(Inside Science) -- Long before snakes evolved their famous venomous fangs, toxic bites may have arisen in an ancient group of worm-like amphibians called caecilians, a new study finds.
Caecilians are limbless, nearly blind amphibians that at first glance could easily get mistaken for snakes or worms. They are found in tropical sites in Africa, Asia and the Americas. With 214 known species, they make up less than 3% of all amphibians. Much remains unknown about them because they nearly all have burrowing lifestyles.
The researchers focused on ringed caecilians (Siphonops annulatus) from cacao plantations in Brazil. Previously, they found this species generates secretions from skin glands at both ends of its body. Its head produces a mucus-like lubricant that helps it quickly dive underground to escape predators, whereas its tail can secrete a toxin to deter pursuit.
While examining this amphibian's skin glands, study lead author Pedro Luiz Mailho-Fontana, an evolutionary biologist at the Butantan Institute in São Paulo, Brazil, discovered a set of glands around the lips with long ducts that open at the base of each spoon-shaped tooth. Chemical analysis of these dental glands found phospholipase A2, a common protein in the toxins of venomous animals such as bees and many kinds of reptiles.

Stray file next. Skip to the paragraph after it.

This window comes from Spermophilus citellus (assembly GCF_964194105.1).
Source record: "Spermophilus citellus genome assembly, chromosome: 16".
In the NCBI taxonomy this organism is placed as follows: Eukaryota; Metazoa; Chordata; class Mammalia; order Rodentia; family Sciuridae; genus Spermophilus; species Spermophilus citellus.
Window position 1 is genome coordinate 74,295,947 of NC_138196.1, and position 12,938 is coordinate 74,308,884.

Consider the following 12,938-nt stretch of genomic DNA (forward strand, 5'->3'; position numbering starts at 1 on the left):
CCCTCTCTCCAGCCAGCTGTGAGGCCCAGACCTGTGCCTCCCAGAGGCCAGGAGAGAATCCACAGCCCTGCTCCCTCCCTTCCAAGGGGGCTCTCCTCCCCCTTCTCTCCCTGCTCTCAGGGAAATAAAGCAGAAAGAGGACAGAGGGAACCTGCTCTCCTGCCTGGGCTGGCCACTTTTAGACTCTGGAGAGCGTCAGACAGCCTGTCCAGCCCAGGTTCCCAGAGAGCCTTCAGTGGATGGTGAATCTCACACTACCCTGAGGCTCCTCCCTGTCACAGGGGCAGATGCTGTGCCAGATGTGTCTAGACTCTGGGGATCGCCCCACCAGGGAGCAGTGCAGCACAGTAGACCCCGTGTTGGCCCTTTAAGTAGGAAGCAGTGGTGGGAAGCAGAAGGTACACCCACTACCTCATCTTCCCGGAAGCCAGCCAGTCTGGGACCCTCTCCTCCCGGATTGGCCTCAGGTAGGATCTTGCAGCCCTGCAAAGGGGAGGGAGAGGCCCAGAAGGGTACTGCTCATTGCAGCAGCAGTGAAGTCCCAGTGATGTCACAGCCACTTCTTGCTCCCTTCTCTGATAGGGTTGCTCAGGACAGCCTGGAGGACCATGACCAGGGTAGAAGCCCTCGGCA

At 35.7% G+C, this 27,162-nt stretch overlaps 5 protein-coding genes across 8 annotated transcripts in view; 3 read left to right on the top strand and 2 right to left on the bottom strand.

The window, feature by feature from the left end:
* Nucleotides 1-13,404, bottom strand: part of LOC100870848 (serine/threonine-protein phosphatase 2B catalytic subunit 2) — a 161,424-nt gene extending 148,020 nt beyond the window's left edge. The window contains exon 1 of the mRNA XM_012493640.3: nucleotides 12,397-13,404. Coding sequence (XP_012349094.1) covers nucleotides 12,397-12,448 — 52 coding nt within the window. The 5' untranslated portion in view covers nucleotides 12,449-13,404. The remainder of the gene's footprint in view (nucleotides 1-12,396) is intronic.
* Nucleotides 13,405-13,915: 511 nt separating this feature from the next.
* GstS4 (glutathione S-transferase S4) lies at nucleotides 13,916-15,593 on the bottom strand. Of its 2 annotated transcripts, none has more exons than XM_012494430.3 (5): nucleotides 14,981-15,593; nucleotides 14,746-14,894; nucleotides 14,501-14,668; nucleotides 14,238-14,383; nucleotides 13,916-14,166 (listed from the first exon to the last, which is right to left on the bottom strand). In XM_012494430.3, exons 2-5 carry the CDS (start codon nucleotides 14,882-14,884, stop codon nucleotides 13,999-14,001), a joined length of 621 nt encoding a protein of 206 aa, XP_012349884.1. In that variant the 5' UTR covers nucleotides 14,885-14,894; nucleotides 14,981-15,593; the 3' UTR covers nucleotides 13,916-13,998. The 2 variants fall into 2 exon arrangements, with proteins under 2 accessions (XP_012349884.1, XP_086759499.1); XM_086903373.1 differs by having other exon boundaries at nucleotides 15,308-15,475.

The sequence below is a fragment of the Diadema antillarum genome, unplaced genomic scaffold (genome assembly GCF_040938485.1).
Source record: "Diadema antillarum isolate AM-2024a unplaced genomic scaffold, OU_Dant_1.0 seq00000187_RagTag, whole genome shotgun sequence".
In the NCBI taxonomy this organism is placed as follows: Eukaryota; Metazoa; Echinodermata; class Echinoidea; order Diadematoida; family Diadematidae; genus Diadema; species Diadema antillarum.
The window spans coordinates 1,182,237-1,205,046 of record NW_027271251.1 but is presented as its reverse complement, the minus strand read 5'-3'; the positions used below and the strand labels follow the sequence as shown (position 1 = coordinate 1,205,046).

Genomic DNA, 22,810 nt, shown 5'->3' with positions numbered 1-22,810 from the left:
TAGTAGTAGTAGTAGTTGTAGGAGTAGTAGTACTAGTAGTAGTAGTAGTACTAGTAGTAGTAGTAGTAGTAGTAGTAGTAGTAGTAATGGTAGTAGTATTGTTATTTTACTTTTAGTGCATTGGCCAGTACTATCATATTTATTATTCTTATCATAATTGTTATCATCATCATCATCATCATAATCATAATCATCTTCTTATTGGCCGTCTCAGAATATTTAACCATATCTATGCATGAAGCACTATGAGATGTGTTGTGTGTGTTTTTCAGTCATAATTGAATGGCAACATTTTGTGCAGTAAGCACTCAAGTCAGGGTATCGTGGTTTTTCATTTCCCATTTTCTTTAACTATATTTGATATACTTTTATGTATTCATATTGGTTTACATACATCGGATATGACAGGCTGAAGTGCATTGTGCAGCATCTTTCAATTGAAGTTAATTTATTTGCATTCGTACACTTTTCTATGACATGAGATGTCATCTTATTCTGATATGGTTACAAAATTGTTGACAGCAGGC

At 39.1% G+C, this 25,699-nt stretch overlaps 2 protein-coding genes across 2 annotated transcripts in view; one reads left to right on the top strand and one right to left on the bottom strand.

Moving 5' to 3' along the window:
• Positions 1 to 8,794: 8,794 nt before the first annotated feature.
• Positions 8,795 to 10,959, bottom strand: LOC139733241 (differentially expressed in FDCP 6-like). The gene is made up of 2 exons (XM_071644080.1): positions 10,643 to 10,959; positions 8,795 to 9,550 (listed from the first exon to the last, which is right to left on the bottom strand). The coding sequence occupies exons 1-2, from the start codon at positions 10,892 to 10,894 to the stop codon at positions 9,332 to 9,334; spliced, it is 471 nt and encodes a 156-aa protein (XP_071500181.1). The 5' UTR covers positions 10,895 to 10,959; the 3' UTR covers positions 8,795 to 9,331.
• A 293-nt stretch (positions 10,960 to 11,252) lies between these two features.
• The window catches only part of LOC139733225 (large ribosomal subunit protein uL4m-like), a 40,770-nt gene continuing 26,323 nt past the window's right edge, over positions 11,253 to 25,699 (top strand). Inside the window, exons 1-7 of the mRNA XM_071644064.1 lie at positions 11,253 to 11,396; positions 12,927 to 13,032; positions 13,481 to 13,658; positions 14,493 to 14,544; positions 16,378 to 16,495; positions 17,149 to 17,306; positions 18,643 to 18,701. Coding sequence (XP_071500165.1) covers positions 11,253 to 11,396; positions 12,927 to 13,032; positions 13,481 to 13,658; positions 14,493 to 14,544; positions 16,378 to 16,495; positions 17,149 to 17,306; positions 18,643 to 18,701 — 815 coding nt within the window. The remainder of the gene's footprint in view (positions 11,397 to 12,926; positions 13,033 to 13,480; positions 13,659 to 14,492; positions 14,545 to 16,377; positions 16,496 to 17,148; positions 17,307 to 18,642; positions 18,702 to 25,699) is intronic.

If future work can verify these dental gland secretions are toxic, it may mean caecilians are the oldest land-dwelling vertebrates with venomous bites. Snakes appeared roughly 100 million years ago, but caecilians are far older, originating roughly 250 million years ago. The researchers also found three other caecilian species they examined possessed dental glands, suggesting all caecilians might have them, said study senior author Carlos Jared, an evolutionary biologist and director of the Structural Biology Lab at the Butantan Institute.
Previously, scientists thought amphibians only passively defended themselves with poisons. For example, poison dart frogs secrete toxins from their skin, but do not actively deliver venom into victims. "No amphibian has previously been shown to have oral venom glands or a venomous bite," said study co-author Edmund Brodie, Jr., an evolutionary biologist at Utah State University in Logan.
These new findings suggest there might be a connection between serpentine bodies and venomous mouths. Such oral weapons may be needed when animals lack limbs with which to fight, said study co-author Marta Maria Antoniazzi, an evolutionary biologist at the Butantan Institute.
The scientists detailed their findings online July 3 in the journal iScience.